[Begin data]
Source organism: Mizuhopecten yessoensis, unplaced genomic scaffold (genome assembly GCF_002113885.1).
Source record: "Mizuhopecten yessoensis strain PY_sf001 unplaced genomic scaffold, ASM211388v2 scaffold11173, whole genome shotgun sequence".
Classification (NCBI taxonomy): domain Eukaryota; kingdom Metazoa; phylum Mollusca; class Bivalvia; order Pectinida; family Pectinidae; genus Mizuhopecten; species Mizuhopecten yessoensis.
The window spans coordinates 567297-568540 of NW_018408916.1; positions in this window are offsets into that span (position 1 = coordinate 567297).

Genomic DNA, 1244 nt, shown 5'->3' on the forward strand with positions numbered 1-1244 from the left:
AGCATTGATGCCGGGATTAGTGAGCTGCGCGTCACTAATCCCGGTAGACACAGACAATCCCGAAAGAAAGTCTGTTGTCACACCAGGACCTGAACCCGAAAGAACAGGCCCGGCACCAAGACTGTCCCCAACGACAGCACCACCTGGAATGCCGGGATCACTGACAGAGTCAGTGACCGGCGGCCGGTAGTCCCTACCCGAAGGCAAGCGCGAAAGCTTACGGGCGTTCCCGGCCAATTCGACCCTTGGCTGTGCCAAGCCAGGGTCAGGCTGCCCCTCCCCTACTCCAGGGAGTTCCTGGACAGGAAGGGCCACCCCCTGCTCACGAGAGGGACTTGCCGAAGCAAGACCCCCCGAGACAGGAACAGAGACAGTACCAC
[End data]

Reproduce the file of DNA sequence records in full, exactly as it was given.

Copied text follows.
Source organism: Mizuhopecten yessoensis, unplaced genomic scaffold (genome assembly GCF_002113885.1).
Source record: "Mizuhopecten yessoensis strain PY_sf001 unplaced genomic scaffold, ASM211388v2 scaffold11173, whole genome shotgun sequence".
Classification (NCBI taxonomy): domain Eukaryota; kingdom Metazoa; phylum Mollusca; class Bivalvia; order Pectinida; family Pectinidae; genus Mizuhopecten; species Mizuhopecten yessoensis.
The window spans coordinates 567297-568540 of NW_018408916.1; positions in this window are offsets into that span (position 1 = coordinate 567297).

Genomic DNA, 1244 nt, shown 5'->3' on the forward strand with positions numbered 1-1244 from the left:
AGCATTGATGCCGGGATTAGTGAGCTGCGCGTCACTAATCCCGGTAGACACAGACAATCCCGAAAGAAAGTCTGTTGTCACACCAGGACCTGAACCCGAAAGAACAGGCCCGGCACCAAGACTGTCCCCAACGACAGCACCACCTGGAATGCCGGGATCACTGACAGAGTCAGTGACCGGCGGCCGGTAGTCCCTACCCGAAGGCAAGCGCGAAAGCTTACGGGCGTTCCCGGCCAATTCGACCCTTGGCTGTGCCAAGCCAGGGTCAGGCTGCCCCTCCCCTACTCCAGGGAGTTCCTGGACAGGAAGGGCCACCCCCTGCTCACGAGAGGGACTTGCCGAAGCAAGACCCCCCGAGACAGGAACAGAGACAGTACCAC